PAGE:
52 Little Practices for a Year of Big Change.
This is a follow up from last week's practice to notice judgements. This week you continue to notice your judgments but don’t stop there. Take a few moments to remove your personal filter as much as possible and re-story your experience with pure observation.
Judgment: “The office is a mess.”
Observation: “There are loose papers on the desk. There are multiple unstacked files in multiple places. There is a plate of old food on the shelf.”
What difference do you notice between these two sentences?
The first is an evaluation of the situation. The speaker has evaluated and labeled the situation as a “mess.” But Margo Kaufman is quoted as saying, “One person's mess is another person’s filing system.” The second one describes what a photograph might look like. With it both the speaker and the listener have the option to decide what they think of the state of the office.
Here’s another example:
Judgment: “They don’t work effectively together.”
Observation: “They didn’t turn in their report on time.”
Here the observation is a little more than a photograph. It involves action and an agreement, things that can’t be captured in a photograph.
The reason this distinction between judgments (or evaluations/assumptions) matters has to do with the energy we hold in our body when we take the next step, whether that next step be an engagement with another or an action connected with whatever it is we have judged. Labeling the office as a “mess” may put you into the energy of “something is wrong and has to be fixed” rather than “something is wonderful and could be appreciated” or “there is something here I’d like to know more about.” I’m not saying any of these energetic approaches to the situation is better - just that there is a difference. Knowing that there is a difference and knowing you have the power to shape how an experience impacts you empowers you to create the perspective which serves you best.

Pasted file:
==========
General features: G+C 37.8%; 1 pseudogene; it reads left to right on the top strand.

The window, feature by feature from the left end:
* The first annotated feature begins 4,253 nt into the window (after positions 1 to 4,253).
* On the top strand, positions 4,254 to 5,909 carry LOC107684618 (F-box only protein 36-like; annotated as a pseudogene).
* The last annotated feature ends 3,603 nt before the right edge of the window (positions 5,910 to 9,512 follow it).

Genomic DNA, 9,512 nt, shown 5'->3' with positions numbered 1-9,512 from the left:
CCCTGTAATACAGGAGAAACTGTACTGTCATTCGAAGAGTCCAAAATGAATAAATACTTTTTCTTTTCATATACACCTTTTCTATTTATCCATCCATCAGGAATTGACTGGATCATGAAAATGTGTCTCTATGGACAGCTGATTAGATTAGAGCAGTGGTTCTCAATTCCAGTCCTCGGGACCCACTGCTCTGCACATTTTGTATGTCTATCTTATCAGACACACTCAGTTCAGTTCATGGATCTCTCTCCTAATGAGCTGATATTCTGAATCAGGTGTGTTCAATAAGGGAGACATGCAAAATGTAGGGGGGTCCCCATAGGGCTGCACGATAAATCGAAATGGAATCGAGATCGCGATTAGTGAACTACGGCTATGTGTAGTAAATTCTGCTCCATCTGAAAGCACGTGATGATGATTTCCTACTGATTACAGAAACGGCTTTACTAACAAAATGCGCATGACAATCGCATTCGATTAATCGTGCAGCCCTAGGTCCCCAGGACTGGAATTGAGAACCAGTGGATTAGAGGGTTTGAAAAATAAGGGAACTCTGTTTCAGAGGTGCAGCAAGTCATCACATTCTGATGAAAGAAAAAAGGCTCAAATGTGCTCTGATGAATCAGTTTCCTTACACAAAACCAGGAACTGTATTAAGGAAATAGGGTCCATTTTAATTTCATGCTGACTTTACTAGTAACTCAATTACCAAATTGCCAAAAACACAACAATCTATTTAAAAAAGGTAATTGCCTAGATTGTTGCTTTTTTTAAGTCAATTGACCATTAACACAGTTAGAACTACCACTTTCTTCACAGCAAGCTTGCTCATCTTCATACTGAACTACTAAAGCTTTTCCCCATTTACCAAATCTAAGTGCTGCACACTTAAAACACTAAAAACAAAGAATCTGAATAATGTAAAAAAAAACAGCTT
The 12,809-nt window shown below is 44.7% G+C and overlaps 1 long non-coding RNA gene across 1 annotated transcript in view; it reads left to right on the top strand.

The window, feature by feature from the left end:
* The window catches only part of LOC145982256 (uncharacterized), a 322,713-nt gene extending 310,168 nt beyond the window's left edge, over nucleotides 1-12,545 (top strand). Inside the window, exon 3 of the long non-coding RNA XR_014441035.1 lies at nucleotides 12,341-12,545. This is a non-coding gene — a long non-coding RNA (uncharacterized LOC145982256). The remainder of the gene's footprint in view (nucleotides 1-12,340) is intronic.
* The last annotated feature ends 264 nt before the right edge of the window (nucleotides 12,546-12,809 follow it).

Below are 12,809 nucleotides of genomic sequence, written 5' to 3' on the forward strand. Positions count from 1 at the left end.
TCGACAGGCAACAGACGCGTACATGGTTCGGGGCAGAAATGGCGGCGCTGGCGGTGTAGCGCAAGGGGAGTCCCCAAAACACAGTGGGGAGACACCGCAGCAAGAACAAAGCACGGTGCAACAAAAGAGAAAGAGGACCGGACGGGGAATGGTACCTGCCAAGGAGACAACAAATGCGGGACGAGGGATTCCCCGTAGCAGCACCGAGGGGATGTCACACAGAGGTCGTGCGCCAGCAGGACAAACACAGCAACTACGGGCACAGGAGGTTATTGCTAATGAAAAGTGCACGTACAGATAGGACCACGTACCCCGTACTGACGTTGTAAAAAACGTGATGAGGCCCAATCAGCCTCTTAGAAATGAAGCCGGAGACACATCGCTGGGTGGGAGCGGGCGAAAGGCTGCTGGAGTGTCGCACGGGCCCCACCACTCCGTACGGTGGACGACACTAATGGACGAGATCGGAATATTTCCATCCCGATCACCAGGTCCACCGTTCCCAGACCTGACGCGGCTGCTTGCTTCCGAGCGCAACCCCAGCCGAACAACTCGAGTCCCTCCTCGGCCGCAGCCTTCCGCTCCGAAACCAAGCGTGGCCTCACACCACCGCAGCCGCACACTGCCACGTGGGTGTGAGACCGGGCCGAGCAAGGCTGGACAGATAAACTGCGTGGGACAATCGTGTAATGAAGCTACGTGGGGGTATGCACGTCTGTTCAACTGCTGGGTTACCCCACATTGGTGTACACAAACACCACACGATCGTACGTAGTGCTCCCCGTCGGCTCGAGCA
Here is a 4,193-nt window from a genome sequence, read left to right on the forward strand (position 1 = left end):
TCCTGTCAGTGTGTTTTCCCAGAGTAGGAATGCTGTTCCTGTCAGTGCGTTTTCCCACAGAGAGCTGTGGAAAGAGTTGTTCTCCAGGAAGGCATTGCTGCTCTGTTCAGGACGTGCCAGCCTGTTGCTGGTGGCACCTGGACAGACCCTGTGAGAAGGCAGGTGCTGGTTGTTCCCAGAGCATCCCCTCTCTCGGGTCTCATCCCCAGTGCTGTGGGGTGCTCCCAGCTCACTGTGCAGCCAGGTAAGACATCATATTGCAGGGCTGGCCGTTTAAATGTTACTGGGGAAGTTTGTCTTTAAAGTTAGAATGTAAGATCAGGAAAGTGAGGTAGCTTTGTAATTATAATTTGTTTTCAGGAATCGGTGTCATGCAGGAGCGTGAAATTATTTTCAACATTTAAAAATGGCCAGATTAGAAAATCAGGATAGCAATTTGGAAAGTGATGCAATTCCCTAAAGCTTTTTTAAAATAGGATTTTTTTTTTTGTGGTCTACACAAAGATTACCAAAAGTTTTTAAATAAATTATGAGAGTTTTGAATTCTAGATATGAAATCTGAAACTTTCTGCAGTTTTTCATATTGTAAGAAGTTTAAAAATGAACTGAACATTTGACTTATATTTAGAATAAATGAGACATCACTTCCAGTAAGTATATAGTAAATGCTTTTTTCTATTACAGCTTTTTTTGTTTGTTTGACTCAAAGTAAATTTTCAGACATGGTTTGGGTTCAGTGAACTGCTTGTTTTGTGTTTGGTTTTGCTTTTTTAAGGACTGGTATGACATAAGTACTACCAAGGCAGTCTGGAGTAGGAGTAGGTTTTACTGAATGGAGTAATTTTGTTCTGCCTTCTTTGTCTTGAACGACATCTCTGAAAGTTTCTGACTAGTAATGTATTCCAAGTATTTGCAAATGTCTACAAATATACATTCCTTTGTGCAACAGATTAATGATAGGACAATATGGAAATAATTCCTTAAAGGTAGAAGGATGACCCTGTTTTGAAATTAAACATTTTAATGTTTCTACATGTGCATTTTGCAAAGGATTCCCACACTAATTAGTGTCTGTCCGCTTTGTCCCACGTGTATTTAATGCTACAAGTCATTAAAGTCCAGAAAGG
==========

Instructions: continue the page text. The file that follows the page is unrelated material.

Labeling the experience with a judgment of it also shapes what that next step will look like.
If I have assumed the reason “they” didn’t turn in their report on time was because “they don’t work effectively together” I am likely going to jump into solving the “work together effectively” issue rather than asking them, “what happened?” By asking “what happened” I have a better chance of finding a solution which will address the true situation.
Judgments/evaluations can also turn inward. Here’s an example:
Judgment: “I’m not good at this.”
Observation: “I didn’t complete it as quickly as my partner.”
Turning your judgments/assumptions/evaluations into observations has at least two levels to it. This week I’m asking you to work on the “photograph” level. That’s where you look at your judgment and turn it into an observation of what has happened without any of your processing about it. I.e. “they didn’t turn in their report on time.”, “there are dirty dishes on the table”, “I’m not good at this.”
Spend a few moments every day to write down 3 judgments and then rewrite them as 3 observations. For each one, read both versions and pause. Notice your body, your feelings and your thoughts when you read each one. What difference do you notice?
Let me know what you think!